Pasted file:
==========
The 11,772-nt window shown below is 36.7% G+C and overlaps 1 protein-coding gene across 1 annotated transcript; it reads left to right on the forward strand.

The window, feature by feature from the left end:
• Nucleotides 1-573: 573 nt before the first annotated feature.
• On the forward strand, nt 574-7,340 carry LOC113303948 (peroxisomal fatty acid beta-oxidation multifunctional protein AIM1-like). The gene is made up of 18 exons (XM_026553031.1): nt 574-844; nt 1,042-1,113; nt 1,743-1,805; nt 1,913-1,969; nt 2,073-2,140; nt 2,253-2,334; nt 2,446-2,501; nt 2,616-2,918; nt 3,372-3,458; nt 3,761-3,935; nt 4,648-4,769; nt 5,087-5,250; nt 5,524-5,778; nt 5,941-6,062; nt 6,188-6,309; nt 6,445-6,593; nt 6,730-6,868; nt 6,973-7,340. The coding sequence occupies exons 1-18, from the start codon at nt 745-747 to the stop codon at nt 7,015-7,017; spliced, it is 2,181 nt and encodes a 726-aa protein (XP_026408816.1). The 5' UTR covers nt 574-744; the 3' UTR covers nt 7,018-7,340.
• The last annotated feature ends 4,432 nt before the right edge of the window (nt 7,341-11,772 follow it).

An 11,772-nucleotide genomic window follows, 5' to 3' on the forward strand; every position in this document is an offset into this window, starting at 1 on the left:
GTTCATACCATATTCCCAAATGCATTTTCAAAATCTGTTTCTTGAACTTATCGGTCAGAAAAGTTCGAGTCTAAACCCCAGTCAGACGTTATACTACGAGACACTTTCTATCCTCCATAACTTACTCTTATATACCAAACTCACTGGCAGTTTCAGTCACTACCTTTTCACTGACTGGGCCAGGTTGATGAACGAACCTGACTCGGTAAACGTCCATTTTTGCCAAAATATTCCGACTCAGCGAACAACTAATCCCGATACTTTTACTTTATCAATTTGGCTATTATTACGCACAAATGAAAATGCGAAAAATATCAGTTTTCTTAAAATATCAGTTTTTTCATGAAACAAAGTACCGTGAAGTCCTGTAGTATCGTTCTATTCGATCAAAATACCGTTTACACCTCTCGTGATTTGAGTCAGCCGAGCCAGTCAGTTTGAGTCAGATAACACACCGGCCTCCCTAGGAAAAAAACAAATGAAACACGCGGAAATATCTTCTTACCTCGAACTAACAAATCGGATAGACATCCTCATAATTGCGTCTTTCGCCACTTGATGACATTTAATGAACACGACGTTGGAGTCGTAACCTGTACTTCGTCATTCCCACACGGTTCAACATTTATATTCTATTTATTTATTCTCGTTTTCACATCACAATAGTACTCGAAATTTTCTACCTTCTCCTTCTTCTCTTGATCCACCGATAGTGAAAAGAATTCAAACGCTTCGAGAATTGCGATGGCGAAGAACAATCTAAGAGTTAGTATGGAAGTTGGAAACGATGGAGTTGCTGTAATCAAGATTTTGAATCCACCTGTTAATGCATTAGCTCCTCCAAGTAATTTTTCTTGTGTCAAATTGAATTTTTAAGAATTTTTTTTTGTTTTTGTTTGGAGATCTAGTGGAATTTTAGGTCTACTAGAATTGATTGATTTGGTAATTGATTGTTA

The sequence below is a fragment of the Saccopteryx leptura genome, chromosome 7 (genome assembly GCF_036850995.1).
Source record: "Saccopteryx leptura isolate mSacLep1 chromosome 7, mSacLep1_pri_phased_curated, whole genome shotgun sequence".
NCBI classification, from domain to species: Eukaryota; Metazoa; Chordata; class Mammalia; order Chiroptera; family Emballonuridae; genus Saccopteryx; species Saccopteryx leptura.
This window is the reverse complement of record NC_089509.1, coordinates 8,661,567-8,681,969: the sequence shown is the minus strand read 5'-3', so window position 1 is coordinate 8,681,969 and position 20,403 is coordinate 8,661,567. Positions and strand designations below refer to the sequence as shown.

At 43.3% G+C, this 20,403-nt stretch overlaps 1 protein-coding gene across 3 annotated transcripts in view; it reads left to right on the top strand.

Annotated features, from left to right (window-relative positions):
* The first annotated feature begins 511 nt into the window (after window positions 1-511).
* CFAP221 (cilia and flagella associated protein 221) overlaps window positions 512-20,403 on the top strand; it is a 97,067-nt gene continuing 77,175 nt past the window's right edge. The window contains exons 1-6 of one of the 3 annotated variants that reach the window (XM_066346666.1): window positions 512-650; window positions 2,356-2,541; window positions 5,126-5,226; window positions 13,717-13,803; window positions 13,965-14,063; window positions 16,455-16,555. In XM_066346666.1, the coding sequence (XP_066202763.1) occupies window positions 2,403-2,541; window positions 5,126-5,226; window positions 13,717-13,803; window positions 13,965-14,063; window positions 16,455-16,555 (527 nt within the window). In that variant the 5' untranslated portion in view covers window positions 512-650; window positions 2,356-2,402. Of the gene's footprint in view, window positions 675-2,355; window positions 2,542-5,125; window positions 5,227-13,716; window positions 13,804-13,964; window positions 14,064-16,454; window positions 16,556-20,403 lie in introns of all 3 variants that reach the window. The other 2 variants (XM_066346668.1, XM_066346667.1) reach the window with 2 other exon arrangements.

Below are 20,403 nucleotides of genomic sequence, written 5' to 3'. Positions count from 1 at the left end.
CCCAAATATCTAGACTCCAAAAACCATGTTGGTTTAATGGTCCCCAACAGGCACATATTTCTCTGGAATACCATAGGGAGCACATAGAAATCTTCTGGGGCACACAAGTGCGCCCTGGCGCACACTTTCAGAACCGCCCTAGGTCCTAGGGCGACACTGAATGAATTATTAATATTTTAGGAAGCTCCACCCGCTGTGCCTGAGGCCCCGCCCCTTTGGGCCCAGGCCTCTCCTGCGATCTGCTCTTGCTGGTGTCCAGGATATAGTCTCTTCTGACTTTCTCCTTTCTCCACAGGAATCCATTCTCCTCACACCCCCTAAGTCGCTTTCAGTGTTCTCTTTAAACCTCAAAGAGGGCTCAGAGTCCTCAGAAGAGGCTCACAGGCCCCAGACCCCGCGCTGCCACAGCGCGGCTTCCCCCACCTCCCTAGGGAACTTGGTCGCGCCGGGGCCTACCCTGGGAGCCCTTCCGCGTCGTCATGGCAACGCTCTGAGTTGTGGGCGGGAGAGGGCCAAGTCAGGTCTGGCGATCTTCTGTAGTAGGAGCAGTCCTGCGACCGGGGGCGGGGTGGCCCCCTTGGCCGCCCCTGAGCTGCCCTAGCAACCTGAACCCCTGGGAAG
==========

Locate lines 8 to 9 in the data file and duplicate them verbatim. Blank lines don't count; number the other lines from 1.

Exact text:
The sequence below is a fragment of the Saccopteryx leptura genome, chromosome 7 (genome assembly GCF_036850995.1).
Source record: "Saccopteryx leptura isolate mSacLep1 chromosome 7, mSacLep1_pri_phased_curated, whole genome shotgun sequence".